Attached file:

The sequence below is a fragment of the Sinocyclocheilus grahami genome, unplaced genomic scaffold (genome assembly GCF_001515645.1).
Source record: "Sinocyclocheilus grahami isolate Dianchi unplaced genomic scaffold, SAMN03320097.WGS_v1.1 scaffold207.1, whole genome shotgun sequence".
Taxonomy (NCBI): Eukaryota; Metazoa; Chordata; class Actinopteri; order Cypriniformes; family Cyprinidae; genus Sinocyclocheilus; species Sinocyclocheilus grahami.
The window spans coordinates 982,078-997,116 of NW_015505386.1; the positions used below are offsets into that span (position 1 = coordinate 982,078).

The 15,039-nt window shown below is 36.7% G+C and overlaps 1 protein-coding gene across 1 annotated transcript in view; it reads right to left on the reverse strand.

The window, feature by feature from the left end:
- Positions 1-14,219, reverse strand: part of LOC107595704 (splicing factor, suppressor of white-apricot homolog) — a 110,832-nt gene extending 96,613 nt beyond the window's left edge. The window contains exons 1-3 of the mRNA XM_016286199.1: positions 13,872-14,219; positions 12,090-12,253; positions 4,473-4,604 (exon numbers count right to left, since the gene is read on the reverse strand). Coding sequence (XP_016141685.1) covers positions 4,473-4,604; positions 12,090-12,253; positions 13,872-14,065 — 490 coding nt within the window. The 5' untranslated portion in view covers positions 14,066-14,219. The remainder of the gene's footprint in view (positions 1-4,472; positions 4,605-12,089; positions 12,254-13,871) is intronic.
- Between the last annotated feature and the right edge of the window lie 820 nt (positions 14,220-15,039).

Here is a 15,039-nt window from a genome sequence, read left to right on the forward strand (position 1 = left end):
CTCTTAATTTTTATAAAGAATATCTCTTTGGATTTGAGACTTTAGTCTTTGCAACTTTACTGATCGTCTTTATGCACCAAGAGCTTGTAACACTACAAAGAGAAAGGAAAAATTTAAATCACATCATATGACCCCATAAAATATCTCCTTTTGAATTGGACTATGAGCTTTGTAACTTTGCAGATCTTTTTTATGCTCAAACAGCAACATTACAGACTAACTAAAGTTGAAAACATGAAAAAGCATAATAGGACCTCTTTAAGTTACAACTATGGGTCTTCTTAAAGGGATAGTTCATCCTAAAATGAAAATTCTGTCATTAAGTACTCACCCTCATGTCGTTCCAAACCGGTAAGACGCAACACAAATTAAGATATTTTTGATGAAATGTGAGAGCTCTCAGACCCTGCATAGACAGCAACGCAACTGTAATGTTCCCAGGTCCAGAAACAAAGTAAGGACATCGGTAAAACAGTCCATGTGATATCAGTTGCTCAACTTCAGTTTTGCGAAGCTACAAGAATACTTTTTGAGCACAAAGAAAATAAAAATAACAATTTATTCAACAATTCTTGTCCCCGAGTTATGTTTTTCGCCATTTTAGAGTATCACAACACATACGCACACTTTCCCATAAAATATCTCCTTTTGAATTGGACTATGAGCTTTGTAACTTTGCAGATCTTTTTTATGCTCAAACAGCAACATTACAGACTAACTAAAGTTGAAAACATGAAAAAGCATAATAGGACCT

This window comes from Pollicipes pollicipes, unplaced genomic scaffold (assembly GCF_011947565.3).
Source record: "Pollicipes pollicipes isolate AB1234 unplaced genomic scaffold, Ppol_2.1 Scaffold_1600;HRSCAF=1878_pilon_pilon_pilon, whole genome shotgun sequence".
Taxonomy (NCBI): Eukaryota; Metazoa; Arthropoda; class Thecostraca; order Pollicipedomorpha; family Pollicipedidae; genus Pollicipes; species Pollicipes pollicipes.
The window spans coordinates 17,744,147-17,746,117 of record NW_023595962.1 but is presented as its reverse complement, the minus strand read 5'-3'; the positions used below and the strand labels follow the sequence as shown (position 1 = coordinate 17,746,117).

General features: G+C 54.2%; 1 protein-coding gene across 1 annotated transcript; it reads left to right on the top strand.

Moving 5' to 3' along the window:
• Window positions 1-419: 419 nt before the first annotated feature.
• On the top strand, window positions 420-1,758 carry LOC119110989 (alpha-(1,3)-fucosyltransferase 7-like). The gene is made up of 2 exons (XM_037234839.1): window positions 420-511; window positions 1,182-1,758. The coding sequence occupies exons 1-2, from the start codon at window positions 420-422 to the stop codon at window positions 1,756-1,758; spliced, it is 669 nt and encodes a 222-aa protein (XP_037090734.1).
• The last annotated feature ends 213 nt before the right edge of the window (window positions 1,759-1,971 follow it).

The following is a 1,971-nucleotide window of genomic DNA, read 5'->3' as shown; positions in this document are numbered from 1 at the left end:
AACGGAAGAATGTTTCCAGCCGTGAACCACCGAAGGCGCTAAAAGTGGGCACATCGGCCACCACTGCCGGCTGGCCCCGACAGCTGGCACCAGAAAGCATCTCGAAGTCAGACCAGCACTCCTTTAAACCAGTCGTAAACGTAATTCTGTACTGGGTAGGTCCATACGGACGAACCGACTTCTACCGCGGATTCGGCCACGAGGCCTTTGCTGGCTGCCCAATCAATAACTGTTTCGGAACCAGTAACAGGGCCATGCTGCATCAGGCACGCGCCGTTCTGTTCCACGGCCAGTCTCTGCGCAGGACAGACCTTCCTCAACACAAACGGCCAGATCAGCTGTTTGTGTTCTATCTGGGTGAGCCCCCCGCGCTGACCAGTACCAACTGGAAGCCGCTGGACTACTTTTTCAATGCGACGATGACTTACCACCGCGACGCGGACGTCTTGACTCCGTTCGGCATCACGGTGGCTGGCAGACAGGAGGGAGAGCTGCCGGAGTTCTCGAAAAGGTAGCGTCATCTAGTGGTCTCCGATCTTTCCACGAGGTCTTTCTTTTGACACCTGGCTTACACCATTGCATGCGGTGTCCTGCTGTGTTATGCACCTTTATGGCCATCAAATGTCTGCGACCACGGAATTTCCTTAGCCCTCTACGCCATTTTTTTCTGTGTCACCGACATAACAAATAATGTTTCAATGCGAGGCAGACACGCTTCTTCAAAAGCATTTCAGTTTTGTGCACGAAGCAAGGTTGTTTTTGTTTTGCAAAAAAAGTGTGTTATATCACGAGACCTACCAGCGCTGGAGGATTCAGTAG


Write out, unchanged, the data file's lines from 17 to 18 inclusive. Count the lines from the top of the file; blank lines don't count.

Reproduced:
• Window positions 1-419: 419 nt before the first annotated feature.
• On the top strand, window positions 420-1,758 carry LOC119110989 (alpha-(1,3)-fucosyltransferase 7-like). The gene is made up of 2 exons (XM_037234839.1): window positions 420-511; window positions 1,182-1,758. The coding sequence occupies exons 1-2, from the start codon at window positions 420-422 to the stop codon at window positions 1,756-1,758; spliced, it is 669 nt and encodes a 222-aa protein (XP_037090734.1).